|GenevaSound L Stereo System|
|Home Theater Loudspeakers Speaker Systems|
|Written by Todd Whitesel|
|Monday, 27 July 2009|
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But that hasn't stopped the folks at Geneva Sound Systems (www.genevalab.com ) from taking on such challenges. The company has embraced a simplicity-over-gadgets philosophy, giving consumers high-powered all-one-one audio systems designed for CD, iPod and FM radio playback, at an attractive price.
The GenevaSound Systems comes in three sizes/models: M (medium), L (large) and XL (extra large). The M and L models have four 25-watt speakers, each in its own sealed chamber. The XL features a 6X100 watt setup and two 8-inch subwoofers. The units are available in three colors: black, red and white. I received Geneva's L model, in its newest finish, a cabinet fashioned from American walnut and an optional chrome stand to mount the unit.
Out Of The Box:
I was struck immediately by the unit's heft and build quality. The Walnut GenevaSound L (MSRP: $1,199) tips the scales at a hearty 38 pounds, yet comes packaged in a compact cabinet that stands about an inch shy of 1 foot and measures just 17.6 inches across and 15 inches deep. Geneva's George Emerson told me: “There are hundreds of hand-made steps in the process of the cabinet-making,” and it shows. One of my biggest peeves with so many audio products is the lack of finish choice. Usually, it's black or black. I'm happy to have a real wood option.
Without sounding glib, the most difficult part of setup was just getting the nearly 40-pound beast out of the box. Do that without wrenching your back and you'll soon be good to go. The Geneva is packaged carefully: double-boxed and held in place with sturdy Styrofoam padding. The cabinet is then wrapped in a soft-fiber cloth to prevent damage to the finish. My sample arrived in perfect condition. An accessories box contains the remote control and battery, operating manual and sound check CD, power cord, FM antenna and adapter, iPod dock adapters, MP3 player cable and line-in cable.
The designers at Geneva have put a lot of thought into the product. Knowing that iPods have become the de facto digital player of choice for so many, the Geneva has built-in integration, with included dock adapters for seven different iPod models, and is also compatible with adapters that come with iPod video and nano units. There's no need for additional wires or connectors. Simply open the iPod “door” on the cabinet's top, place the matching adapter into the iPod universal dock, set the player on its adapter and you're connected. Ipods can be controlled with the system remote or via keys adjacent to the universal dock. The dock also acts as a charger, keeping iPod batteries powered.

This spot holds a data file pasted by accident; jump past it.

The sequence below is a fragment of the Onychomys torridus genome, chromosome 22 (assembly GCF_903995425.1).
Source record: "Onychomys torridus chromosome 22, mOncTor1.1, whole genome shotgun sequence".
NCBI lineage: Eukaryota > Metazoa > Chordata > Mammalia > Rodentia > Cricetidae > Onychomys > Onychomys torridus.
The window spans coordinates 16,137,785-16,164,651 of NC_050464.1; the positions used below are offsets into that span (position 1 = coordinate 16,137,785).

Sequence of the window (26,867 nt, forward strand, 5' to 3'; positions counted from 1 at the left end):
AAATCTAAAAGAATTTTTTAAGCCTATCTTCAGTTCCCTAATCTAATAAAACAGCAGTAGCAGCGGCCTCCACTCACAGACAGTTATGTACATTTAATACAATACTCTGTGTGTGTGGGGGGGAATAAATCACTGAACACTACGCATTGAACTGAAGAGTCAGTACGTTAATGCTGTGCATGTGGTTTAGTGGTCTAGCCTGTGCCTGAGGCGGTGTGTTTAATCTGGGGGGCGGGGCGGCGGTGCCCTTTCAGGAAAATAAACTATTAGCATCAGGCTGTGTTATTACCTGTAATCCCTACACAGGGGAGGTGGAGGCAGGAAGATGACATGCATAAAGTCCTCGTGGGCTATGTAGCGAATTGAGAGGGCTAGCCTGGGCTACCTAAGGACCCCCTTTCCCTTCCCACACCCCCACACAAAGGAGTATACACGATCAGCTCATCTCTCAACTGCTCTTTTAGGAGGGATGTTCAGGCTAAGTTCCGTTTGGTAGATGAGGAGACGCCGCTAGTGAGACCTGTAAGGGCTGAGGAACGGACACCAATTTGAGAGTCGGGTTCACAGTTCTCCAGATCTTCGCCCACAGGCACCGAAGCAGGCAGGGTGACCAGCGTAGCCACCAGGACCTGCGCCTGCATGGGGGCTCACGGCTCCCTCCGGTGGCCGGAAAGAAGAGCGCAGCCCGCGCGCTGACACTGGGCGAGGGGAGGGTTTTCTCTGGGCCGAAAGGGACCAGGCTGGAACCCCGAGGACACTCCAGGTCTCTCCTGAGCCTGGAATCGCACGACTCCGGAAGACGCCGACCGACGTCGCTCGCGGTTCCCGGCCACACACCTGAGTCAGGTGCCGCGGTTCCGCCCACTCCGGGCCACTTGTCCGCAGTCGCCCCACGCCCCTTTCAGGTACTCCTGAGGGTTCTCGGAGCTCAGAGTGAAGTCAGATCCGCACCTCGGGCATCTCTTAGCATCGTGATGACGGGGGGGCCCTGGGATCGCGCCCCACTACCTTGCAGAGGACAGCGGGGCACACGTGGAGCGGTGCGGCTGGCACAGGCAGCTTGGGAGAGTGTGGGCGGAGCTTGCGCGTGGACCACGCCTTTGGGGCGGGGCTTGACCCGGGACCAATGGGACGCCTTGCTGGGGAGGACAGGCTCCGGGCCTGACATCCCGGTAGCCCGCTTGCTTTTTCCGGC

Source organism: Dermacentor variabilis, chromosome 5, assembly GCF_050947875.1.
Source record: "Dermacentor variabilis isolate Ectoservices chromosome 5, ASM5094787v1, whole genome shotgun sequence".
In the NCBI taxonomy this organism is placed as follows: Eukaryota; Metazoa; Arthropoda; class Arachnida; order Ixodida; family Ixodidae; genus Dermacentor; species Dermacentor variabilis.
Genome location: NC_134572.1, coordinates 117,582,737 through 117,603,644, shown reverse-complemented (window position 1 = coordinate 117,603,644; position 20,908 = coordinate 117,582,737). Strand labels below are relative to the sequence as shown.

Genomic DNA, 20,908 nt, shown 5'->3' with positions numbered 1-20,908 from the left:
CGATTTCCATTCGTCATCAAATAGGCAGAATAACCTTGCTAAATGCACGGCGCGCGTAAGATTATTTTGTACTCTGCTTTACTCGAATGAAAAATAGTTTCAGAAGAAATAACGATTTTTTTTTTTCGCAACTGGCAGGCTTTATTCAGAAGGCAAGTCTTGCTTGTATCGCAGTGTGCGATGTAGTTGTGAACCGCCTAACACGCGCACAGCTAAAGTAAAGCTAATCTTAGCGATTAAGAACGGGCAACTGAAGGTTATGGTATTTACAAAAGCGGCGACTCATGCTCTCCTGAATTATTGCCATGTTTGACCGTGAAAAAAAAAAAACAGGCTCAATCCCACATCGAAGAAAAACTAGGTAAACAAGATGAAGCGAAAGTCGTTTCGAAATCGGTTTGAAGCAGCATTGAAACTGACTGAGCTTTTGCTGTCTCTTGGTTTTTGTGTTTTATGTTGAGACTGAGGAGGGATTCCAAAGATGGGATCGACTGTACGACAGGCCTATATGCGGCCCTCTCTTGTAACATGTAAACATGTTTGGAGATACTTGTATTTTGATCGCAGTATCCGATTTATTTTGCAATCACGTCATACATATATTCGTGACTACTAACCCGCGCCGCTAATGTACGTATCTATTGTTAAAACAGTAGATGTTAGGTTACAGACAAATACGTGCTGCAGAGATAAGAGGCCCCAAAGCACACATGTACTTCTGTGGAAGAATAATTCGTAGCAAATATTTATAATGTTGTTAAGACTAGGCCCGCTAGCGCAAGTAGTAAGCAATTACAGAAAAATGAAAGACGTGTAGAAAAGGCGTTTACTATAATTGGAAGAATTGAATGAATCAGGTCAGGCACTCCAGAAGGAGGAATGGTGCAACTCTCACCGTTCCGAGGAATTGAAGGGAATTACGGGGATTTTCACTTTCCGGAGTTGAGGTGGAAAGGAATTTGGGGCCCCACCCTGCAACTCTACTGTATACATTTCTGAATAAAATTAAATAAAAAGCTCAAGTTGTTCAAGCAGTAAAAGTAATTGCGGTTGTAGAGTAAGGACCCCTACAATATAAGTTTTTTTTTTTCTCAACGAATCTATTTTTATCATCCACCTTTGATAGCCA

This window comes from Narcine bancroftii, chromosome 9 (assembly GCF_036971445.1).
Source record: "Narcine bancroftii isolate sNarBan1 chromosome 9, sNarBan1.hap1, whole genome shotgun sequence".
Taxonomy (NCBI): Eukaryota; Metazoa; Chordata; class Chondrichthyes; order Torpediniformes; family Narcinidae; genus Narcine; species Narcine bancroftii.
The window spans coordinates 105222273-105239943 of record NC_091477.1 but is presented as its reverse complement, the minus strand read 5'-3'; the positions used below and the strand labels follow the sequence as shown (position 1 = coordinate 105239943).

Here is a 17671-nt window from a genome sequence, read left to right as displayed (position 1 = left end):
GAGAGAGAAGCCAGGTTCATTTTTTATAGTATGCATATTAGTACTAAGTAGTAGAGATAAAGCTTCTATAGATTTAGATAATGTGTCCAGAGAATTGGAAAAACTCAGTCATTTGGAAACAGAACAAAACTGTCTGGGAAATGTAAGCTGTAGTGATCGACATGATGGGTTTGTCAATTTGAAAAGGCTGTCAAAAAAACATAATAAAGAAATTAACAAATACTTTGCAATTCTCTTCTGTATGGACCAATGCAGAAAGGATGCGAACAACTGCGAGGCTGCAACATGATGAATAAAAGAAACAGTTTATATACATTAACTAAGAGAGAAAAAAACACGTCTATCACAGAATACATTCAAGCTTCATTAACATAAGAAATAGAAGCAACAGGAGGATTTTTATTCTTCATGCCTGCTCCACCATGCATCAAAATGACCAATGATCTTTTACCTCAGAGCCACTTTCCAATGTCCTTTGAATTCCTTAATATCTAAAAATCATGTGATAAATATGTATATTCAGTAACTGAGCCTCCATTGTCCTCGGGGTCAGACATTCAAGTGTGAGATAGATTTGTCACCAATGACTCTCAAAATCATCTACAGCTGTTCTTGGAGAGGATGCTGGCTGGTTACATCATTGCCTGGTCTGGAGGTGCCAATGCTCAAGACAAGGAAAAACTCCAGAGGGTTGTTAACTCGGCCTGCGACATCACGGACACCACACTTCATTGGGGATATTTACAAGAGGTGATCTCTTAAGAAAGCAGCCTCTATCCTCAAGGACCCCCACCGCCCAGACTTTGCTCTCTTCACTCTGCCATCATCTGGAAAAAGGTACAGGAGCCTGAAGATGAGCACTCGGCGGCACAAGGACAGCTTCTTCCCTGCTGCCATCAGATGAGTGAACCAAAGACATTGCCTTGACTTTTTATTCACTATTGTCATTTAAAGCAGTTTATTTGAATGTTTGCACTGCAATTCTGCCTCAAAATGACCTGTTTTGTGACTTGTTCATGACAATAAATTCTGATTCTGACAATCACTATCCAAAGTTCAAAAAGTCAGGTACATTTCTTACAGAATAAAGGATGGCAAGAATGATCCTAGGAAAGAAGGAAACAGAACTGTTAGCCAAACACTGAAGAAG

A slim slot on the cabinet's top – just behind the iPod door - is for CD playback. Simply insert a CD into the opening, with the label side facing the cabinet's front, and the disc drops into the slot ready for play. The remote allows users to scan disc contents, move forward or back and pause. CDs can be removed via the remote's eject button or by pressing the eject key in front of the universal dock. The disc will rise about ¾ of the way and remain stationary so there's no risk of your favorite CDs flopping off the cabinet and onto the floor. The Geneva reads standard Redbook CDs as well as CD-Rs and CD-RWs coded with MP3s. Each CD I tested played flawlessly.
Connecting an auxiliary device such as a computer, MP3 player, VCR, DVD player, TV or even a turntable, can be accomplished quickly through the line-in ports on the cabinet's bottom. Any such devices, however, must be controlled by their own remotes.
The Geneva's remote is self-explanatory, with each button clearly marked in white ink. Six bottom buttons are playfully labeled “P-R-E-S-E-T,” and are designed to, yes, hold six preset FM stations in memory. The Geneva is FM (only – no AM) ready and comes with an external antenna that connects on the cabinet bottom. If you want the antenna out of sight, it can be folded or snaked into the stand tube. For high-power local stations, this worked fine; however, I found that reception was bettered overall by leaving the antenna out. Doing so also makes it easy to move the wire for fine tuning.
An easy-to-read red LED light on the unit's upper right clearly displays the current function and volume setting. If you're playing a CD, the LED indicates “CD” and track number. Pressing the volume button brings that setting (from 0 to 100) to the front; the same holds true for the bass and treble buttons. When adjustments are complete, the light reverts back to the default display.